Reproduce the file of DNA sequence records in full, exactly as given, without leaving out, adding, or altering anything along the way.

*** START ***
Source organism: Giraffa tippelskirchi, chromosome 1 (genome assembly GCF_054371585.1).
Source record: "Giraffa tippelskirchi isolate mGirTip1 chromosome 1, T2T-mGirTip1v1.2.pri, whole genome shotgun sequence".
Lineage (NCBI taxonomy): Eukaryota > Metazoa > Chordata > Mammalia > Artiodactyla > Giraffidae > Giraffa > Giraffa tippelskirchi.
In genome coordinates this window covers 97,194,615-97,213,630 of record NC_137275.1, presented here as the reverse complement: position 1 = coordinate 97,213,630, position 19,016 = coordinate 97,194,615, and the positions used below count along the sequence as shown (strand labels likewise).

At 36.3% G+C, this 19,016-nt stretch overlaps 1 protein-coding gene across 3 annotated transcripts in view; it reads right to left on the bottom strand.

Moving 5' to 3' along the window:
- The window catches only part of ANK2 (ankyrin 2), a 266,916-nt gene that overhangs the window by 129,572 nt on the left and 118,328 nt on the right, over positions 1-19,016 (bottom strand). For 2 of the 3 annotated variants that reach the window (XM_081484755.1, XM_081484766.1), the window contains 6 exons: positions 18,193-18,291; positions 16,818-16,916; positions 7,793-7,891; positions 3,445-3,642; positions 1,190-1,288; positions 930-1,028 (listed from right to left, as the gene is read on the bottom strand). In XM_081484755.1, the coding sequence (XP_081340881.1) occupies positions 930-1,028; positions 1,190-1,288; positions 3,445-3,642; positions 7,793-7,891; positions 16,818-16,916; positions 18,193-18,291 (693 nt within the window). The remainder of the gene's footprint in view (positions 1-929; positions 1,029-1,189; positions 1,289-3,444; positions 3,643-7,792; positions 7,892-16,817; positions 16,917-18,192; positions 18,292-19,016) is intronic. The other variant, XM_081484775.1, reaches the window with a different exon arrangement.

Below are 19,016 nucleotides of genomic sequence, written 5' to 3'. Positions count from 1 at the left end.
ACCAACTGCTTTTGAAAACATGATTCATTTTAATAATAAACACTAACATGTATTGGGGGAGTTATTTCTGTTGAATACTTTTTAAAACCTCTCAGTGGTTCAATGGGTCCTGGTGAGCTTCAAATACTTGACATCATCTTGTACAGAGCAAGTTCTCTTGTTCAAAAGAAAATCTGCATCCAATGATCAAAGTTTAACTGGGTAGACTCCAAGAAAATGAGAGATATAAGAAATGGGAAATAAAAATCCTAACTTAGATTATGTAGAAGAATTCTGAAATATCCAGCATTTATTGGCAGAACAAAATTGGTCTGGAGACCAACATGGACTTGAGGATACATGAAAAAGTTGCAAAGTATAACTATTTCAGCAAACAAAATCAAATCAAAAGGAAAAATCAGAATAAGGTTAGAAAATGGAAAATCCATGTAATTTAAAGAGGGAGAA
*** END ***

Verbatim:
Source organism: Giraffa tippelskirchi, chromosome 1 (genome assembly GCF_054371585.1).
Source record: "Giraffa tippelskirchi isolate mGirTip1 chromosome 1, T2T-mGirTip1v1.2.pri, whole genome shotgun sequence".
Lineage (NCBI taxonomy): Eukaryota > Metazoa > Chordata > Mammalia > Artiodactyla > Giraffidae > Giraffa > Giraffa tippelskirchi.
In genome coordinates this window covers 97,194,615-97,213,630 of record NC_137275.1, presented here as the reverse complement: position 1 = coordinate 97,213,630, position 19,016 = coordinate 97,194,615, and the positions used below count along the sequence as shown (strand labels likewise).

At 36.3% G+C, this 19,016-nt stretch overlaps 1 protein-coding gene across 3 annotated transcripts in view; it reads right to left on the bottom strand.

Moving 5' to 3' along the window:
- The window catches only part of ANK2 (ankyrin 2), a 266,916-nt gene that overhangs the window by 129,572 nt on the left and 118,328 nt on the right, over positions 1-19,016 (bottom strand). For 2 of the 3 annotated variants that reach the window (XM_081484755.1, XM_081484766.1), the window contains 6 exons: positions 18,193-18,291; positions 16,818-16,916; positions 7,793-7,891; positions 3,445-3,642; positions 1,190-1,288; positions 930-1,028 (listed from right to left, as the gene is read on the bottom strand). In XM_081484755.1, the coding sequence (XP_081340881.1) occupies positions 930-1,028; positions 1,190-1,288; positions 3,445-3,642; positions 7,793-7,891; positions 16,818-16,916; positions 18,193-18,291 (693 nt within the window). The remainder of the gene's footprint in view (positions 1-929; positions 1,029-1,189; positions 1,289-3,444; positions 3,643-7,792; positions 7,892-16,817; positions 16,917-18,192; positions 18,292-19,016) is intronic. The other variant, XM_081484775.1, reaches the window with a different exon arrangement.

Below are 19,016 nucleotides of genomic sequence, written 5' to 3'. Positions count from 1 at the left end.
ACCAACTGCTTTTGAAAACATGATTCATTTTAATAATAAACACTAACATGTATTGGGGGAGTTATTTCTGTTGAATACTTTTTAAAACCTCTCAGTGGTTCAATGGGTCCTGGTGAGCTTCAAATACTTGACATCATCTTGTACAGAGCAAGTTCTCTTGTTCAAAAGAAAATCTGCATCCAATGATCAAAGTTTAACTGGGTAGACTCCAAGAAAATGAGAGATATAAGAAATGGGAAATAAAAATCCTAACTTAGATTATGTAGAAGAATTCTGAAATATCCAGCATTTATTGGCAGAACAAAATTGGTCTGGAGACCAACATGGACTTGAGGATACATGAAAAAGTTGCAAAGTATAACTATTTCAGCAAACAAAATCAAATCAAAAGGAAAAATCAGAATAAGGTTAGAAAATGGAAAATCCATGTAATTTAAAGAGGGAGAA